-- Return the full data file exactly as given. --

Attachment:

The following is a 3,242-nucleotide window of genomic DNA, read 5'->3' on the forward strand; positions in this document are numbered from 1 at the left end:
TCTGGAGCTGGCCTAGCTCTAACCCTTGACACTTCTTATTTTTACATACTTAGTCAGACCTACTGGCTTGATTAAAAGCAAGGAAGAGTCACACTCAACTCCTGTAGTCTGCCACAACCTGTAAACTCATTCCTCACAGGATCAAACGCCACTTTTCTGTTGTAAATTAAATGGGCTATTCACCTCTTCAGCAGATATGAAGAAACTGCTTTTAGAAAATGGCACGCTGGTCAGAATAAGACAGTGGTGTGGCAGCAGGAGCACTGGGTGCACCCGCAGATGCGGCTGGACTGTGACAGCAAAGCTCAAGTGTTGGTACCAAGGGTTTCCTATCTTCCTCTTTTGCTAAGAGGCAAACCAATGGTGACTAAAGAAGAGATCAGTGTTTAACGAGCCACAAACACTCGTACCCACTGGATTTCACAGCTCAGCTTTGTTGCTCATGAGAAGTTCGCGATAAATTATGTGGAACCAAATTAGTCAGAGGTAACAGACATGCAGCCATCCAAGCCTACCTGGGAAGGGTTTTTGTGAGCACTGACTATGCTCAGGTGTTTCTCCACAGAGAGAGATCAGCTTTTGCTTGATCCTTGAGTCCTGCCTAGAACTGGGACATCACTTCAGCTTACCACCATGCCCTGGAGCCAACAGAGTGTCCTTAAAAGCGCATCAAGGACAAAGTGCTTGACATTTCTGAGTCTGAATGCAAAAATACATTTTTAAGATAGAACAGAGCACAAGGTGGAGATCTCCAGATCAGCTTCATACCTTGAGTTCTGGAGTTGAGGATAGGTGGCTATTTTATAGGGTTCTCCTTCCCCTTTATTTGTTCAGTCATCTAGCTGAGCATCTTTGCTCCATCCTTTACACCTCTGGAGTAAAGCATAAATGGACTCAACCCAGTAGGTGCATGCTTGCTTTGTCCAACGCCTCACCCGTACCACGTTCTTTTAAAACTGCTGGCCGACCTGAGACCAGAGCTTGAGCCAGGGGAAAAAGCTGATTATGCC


The following is a 3,242-nucleotide window of genomic DNA, read 5'->3' on the forward strand; positions in this document are numbered from 1 at the left end:
TCTGGAGCTGGCCTAGCTCTAACCCTTGACACTTCTTATTTTTACATACTTAGTCAGACCTACTGGCTTGATTAAAAGCAAGGAAGAGTCACACTCAACTCCTGTAGTCTGCCACAACCTGTAAACTCATTCCTCACAGGATCAAACGCCACTTTTCTGTTGTAAATTAAATGGGCTATTCACCTCTTCAGCAGATATGAAGAAACTGCTTTTAGAAAATGGCACGCTGGTCAGAATAAGACAGTGGTGTGGCAGCAGGAGCACTGGGTGCACCCGCAGATGCGGCTGGACTGTGACAGCAAAGCTCAAGTGTTGGTACCAAGGGTTTCCTATCTTCCTCTTTTGCTAAGAGGCAAACCAATGGTGACTAAAGAAGAGATCAGTGTTTAACGAGCCACAAACACTCGTACCCACTGGATTTCACAGCTCAGCTTTGTTGCTCATGAGAAGTTCGCGATAAATTATGTGGAACCAAATTAGTCAGAGGTAACAGACATGCAGCCATCCAAGCCTACCTGGGAAGGGTTTTTGTGAGCACTGACTATGCTCAGGTGTTTCTCCACAGAGAGAGATCAGCTTTTGCTTGATCCTTGAGTCCTGCCTAGAACTGGGACATCACTTCAGCTTACCACCATGCCCTGGAGCCAACAGAGTGTCCTTAAAAGCGCATCAAGGACAAAGTGCTTGACATTTCTGAGTCTGAATGCAAAAATACATTTTTAAGATAGAACAGAGCACAAGGTGGAGATCTCCAGATCAGCTTCATACCTTGAGTTCTGGAGTTGAGGATAGGTGGCTATTTTATAGGGTTCTCCTTCCCCTTTATTTGTTCAGTCATCTAGCTGAGCATCTTTGCTCCATCCTTTACACCTCTGGAGTAAAGCATAAATGGACTCAACCCAGTAGGTGCATGCTTGCTTTGTCCAACGCCTCACCCGTACCACGTTCTTTTAAAACTGCTGGCCGACCTGAGACCAGAGCTTGAGCCAGGGGAAAAAGCTGATTATGCC